Attawapiskat begins work to dispose of Cold War relic
Completed in the late 1950s, the Mid-Canada Line (MCL) was a short-lived early-warning Doppler radar project designed at the outset of the Cold War. The radar station at Cape Henrietta Maria in Ontario’s Polar Bear Provincial Park on James Bay was labeled site 415.
The site was abandoned in the early 1960s and now, more than four decades later, clean up of the site at Cape Henrietta begins in September.
Steve Hookimaw has been hired to help in this effort. He completed the first round of safety training in his home community of Attawapiskat First Nation.
“I am very happy that we got this training. I do not know the chemicals we’ll be dealing with but I have learned what to do in case of accidents,” Hookimaw said.
He is one of more than 40 community members trained in emergency response, hazardous material handling and other problems they might encounter. The project also needs kitchen staff, liaisons workers and other temporary supports to complete the job.
The Ministry of Natural Resources and the Ontario Parks Department have contracted the remediation project to Sanexen Environmental Services of Montreal and staffing the camp to Attawapiskat Resources Incorporated (ARI). Marc Léger, Coordinating engineer for Sanexen said the partnership between his group and the surrounding community will have many benefits. The environment will be better for all living things, be they plants, animals or humans. On a personal, we want to learn from the Native people about the land the site is on,” he said.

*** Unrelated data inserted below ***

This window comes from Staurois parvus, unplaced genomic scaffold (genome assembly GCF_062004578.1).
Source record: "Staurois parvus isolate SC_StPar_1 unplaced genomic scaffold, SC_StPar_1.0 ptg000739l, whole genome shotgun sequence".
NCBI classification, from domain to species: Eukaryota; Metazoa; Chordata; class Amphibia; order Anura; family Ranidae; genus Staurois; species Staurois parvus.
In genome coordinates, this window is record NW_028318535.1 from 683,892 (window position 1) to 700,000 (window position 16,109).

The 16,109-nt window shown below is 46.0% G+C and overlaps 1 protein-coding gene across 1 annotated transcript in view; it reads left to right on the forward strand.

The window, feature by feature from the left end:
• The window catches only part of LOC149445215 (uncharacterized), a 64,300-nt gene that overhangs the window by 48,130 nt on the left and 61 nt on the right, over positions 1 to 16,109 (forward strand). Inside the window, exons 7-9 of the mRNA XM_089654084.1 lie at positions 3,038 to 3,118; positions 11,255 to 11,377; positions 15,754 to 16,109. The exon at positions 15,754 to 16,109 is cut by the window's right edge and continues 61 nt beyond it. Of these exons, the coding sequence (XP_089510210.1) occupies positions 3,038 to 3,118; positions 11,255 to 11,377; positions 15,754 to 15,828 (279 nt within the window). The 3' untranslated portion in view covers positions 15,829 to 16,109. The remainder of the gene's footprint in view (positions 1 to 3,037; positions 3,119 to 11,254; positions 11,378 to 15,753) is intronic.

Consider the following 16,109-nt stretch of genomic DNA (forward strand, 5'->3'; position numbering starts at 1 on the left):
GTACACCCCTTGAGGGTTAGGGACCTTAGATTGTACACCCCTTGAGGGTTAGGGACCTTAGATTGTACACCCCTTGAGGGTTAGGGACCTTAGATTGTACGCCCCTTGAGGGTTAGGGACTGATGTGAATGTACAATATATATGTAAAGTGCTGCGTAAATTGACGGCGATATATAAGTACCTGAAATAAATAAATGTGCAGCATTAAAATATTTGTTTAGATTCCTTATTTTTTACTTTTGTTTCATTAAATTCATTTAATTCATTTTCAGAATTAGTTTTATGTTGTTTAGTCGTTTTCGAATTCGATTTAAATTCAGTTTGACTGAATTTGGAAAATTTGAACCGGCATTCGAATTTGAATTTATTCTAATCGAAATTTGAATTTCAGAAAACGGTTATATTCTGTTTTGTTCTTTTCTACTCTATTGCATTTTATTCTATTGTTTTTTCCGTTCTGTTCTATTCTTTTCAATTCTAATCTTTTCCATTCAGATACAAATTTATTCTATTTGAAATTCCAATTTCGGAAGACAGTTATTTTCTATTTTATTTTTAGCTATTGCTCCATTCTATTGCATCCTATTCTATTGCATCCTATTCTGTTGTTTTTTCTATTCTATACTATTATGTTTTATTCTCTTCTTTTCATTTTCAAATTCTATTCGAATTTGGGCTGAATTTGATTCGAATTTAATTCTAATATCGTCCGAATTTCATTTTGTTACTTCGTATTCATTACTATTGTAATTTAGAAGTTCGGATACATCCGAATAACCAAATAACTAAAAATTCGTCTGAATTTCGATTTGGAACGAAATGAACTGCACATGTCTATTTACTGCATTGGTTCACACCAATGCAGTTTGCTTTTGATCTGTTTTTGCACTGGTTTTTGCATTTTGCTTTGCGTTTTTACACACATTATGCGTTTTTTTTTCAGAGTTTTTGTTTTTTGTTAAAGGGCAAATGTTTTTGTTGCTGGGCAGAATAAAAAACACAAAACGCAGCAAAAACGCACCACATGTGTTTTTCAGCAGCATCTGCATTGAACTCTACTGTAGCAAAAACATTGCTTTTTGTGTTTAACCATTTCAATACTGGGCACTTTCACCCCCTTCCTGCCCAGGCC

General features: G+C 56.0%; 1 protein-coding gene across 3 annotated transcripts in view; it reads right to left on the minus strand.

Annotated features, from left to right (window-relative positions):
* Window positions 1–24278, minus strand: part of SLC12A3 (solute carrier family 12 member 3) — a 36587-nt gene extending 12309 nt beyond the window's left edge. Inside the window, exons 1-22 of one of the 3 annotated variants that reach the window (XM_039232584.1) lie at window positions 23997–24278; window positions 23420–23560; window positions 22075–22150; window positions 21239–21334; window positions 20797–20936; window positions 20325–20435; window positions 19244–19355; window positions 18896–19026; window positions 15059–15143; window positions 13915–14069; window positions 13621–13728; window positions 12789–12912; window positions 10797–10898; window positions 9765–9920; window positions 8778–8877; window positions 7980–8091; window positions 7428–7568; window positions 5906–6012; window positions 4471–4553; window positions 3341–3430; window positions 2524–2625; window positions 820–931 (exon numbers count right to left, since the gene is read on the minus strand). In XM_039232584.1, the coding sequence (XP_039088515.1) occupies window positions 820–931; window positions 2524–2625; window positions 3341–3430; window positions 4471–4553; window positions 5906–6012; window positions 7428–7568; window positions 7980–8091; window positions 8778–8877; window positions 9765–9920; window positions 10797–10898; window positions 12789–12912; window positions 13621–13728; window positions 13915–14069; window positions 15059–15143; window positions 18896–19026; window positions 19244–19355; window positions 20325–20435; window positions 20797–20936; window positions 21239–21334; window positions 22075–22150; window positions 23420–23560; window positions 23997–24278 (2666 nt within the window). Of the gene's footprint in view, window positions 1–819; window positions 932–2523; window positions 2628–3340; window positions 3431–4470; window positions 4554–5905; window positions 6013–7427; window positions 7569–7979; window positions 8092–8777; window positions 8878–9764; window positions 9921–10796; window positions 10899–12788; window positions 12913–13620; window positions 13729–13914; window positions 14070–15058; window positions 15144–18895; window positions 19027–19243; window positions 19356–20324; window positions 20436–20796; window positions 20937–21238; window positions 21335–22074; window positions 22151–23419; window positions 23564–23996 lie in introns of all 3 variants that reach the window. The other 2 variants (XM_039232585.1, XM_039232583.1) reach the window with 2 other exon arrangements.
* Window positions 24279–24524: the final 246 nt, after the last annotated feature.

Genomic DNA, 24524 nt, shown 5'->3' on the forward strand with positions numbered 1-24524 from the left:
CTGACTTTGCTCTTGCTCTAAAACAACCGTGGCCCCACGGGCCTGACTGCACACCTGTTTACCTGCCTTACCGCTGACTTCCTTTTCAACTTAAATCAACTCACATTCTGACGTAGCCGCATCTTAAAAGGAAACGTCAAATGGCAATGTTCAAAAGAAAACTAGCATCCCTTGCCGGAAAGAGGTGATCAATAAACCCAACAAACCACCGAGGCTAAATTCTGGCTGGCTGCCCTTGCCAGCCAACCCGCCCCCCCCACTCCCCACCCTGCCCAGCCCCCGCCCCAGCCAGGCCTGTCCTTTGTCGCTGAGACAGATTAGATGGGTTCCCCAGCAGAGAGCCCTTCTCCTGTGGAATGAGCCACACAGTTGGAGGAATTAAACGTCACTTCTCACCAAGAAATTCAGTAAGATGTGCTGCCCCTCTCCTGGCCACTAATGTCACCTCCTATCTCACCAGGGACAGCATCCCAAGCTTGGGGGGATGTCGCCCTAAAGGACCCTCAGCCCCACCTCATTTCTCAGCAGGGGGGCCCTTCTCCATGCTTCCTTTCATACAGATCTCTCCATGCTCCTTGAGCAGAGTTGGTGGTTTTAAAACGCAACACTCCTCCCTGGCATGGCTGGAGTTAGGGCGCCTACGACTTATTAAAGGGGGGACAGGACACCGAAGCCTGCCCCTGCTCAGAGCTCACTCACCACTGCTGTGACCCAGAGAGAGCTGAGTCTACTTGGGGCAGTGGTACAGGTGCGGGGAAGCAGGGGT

“Everybody used to hunt there, people from Peawanuck, Attawapiskat and Fort Albany. We picked Labrador tea to take home for the elders,” said Greg Koostachin, an Elder, business leader and former Council member in Attawapiskat.
In 1990, he was the first person to report possible contaminants at site 415, “thousand gallon diesel tanks and all kinds of stuff, like drums in the lake, an area one part of government set aside for wildlife, while National Defense destroys its habitat.”
During his tenure in Council, Koostachin said an environmental survey found PCBs, asbestos, hydrocarbons and pesticides such as DDT toxics contaminating the soil around the decaying buildings, machinery, and oil barrels. He says the delay in remediation is troubling but a reality in government and he remains hopeful for a cleaner future and the opportunities it will bring to his grandchildren’s generation.
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